Many of the original shows on Cartoon Network appear to be set in the same universe, as we've seen numerous instances of characters making cameo appearances on the network's other shows. Perhaps the most troubling, and dark, connection is the one between Samurai Jack and Powerpuff Girls. Samurai Jack wanders around a dystopian, post-apocalyptic world, which is littered with visual references to the city of Townsville from Powerpuff Girls. Additionally, Jack strongly resembles another character from the PPG franchise—the Professor, creator and father-figure to the Girls! What went wrong in Townsville? Did Mojo Jojo finally destroy the girls, leaving the Professor to turn into a sword-wielding vigilante? We don't know for sure, but it's definitely a cool idea. Put this down as one of the more interesting fan theories floating around the internet.

Breaking Bad: Walter White is Malcolm from Malcolm in the Middle

There have been several fan theories linking Breaking Bad to Malcolm in the Middle over the years, particularly the one that posits Hal is Walt after he enters the Witness Protection Program. This theory turns them all on their heads, proposing that Walter White is actually Malcolm as an adult. Both characters are brilliant, gifted with chemistry, manipulative, have huge egos, and are adept at coming up with plans to get their way. Malcolm would likely have grown up to strongly resemble his father, portrayed by Bryan Cranston. Malcolm and Walter both have overbearing mothers that they dislike. Malcolm's surname is never officially revealed on the show, which doesn't rule out the possibility that it is White. And finally, despite being mistreated in various ways by most of his immediate family, Malcolm has one relative who actually seems to appreciate him and his genius—his grandfather, coincidentally named Walter. Perhaps Malcolm cut ties from his family after college, adopted his grandfather's name, and started a new life for himself in Arizona. That obviously didn't end so well, but as Malcolm/Walt would be the first to tell you, life is unfair.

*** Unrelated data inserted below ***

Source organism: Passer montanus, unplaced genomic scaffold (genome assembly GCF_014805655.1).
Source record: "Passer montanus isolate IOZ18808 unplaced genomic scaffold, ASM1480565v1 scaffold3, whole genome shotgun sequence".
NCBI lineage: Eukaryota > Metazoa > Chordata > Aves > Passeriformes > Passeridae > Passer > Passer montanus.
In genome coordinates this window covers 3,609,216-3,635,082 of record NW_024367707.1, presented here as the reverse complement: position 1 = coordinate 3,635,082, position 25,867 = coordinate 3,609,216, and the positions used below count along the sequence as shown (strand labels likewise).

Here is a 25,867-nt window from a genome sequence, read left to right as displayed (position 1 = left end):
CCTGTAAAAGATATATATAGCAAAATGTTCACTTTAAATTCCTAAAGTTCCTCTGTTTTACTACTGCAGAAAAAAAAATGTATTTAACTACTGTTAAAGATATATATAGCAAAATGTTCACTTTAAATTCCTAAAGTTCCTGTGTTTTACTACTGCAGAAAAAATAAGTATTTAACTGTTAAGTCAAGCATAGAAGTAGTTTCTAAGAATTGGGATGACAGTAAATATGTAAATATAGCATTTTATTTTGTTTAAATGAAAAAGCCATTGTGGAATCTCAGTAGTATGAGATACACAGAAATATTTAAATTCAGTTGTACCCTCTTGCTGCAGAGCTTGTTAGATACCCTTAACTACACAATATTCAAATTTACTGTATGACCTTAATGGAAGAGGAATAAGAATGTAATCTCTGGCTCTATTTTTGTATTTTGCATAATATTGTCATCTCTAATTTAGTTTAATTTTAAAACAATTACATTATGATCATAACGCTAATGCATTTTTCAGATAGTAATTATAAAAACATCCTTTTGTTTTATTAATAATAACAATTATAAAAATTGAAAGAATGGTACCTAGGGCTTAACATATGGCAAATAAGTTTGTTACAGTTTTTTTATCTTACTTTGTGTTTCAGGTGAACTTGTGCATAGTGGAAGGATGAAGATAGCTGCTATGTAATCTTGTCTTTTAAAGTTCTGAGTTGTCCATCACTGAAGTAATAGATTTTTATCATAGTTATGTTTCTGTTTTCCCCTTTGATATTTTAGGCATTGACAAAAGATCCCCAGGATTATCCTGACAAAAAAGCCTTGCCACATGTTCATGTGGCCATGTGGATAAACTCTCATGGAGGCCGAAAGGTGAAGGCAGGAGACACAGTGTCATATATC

Pokémon: Ash is forever young because of a magical Pokémon

The true nature of Ash Ketchum, protagonist of the popular Pokémon television shows, spawned this fan theory. Why is Ash always ten years old? Through 19 seasons and 18 movies, Ash is perpetually a pre-teen. Time definitely passes on the shows, as Ash spends weeks trekking through the various regions on his quest to collect badges and become a Pokémon master, so by all accounts, he should be at least in his late-teens by now.

The answer may have come in the very first episode of the anime, when Ash witnesses a beautiful bird Pokémon flying into a rainbow. At the time, he did not know what it was, but we later find out that this was a legendary Pokémon called Ho-oh. The Pokédex entry in the Black/White video games tells us that anyone seeing Ho-oh is promised eternal happiness. Since Ash's fondest wish was to forever travel the world collecting and training Pokémon, the Ho-oh granted this wish, giving Ash eternal youth.

Sherlock Holmes and Mr. Spock are related

This one isn't just one of the most popular fan theories—it's actually backed up by canon! In the movie Star Trek VI: The Undiscovered Country, Spock states, "An ancestor of mine maintained that if you eliminate the impossible, whatever remains, however improbable, must be the solution." If you're a fan of the Sherlock Holmes novels, you'd probably recognize the quote, first uttered by Holmes himself in the 1890 story The Sign of the Four. Spock's mother is human, which means he would be descended from the brilliant and logical detective via her side of the family tree.

If that isn't meta enough for you, then how about this: in the BBC reboot of Sherlock, Benedict Cumberbatch uses the quote himself while talking to Watson. Watson scoffs at him and replies, "Alright, Spock, just take it easy," implying that he thinks Sherlock stole the quote from Star Trek. It is only logical that our mind be blown.